Located in a small shopping center across the street from Beaverton Town Square, Carina’s Bakery serves a variety of Swedish baked goods, coffee drinks, and savory lunch items. All items are vegan and soy-free, with gluten-free options available as well. The uniqueness of Carina’s Bakery not only comes from its baked goods, but also from its owner, Carina Comer, who is legally blind. Besides her love of crafting traditional pastries and cookies, she also has a strong commitment to helping people with disabilities learn various skills and share their love of baking. Hiring people who are visually impaired is one way that Carina’s Bakery supports the surrounding community.

Die Pie
11215 Jasper Ave.
Edmonton, AB T5K 0L5 Canada
Die Pie, located in downtown Edmonton, serves vegan pizzas (see photo above) and entrées. Chefs Neil Royale and Karuna Goodall are a brother-and sister-team whose passion for creating plant-based cheeses led them to open their own pizza restaurant. Die Pie offers several different options of vegan cheese including cheddar, harvarti, and gorgonzola. All of the cheeses used on their pizzas are made in-house from ingredients such as cashews and hemp seeds. Fan favorites include the pulled pork pizza, made with jackfruit, and the macaroni and cheese pizza served with cashew mozzarella and king oyster bacon. Gluten-free, nut-free, and soy-free options are available.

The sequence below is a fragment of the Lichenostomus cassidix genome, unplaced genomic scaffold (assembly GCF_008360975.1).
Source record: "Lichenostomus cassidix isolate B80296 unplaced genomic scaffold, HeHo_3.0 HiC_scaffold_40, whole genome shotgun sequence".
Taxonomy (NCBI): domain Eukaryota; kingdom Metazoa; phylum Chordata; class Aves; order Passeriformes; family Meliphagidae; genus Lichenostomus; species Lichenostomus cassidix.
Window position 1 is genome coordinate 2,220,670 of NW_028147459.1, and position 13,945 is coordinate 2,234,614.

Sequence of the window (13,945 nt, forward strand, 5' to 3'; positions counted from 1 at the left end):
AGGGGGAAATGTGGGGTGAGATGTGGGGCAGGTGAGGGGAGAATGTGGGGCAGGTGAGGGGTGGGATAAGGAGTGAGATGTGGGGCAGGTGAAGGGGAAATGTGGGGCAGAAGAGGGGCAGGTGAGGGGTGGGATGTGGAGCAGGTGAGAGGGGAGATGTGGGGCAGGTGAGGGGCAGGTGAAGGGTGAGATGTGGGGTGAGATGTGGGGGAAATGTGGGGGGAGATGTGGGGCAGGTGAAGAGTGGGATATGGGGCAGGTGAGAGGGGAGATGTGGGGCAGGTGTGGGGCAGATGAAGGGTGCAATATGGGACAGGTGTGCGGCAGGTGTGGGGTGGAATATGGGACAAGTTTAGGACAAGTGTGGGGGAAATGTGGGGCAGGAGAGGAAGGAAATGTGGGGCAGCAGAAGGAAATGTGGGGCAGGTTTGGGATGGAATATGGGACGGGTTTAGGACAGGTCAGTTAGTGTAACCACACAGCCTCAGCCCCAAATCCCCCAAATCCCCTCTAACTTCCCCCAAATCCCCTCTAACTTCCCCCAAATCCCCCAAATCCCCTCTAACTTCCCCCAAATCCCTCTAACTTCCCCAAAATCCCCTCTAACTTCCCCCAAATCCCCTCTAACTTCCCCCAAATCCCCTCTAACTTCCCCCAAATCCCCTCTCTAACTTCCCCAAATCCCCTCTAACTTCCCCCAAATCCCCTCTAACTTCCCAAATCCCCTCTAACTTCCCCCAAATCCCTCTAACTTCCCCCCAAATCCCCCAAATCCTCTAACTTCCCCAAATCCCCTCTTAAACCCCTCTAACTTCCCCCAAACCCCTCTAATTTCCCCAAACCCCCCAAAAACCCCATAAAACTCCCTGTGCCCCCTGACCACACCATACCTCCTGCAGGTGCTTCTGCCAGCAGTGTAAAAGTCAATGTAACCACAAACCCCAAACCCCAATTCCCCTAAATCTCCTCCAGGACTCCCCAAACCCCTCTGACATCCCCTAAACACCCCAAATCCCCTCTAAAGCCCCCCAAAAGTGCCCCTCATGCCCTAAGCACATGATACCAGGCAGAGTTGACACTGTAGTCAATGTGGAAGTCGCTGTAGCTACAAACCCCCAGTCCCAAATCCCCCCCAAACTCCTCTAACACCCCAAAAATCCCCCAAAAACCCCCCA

Hello 123
1122 Queen St. West
Toronto, ON M6J 1H9 Canada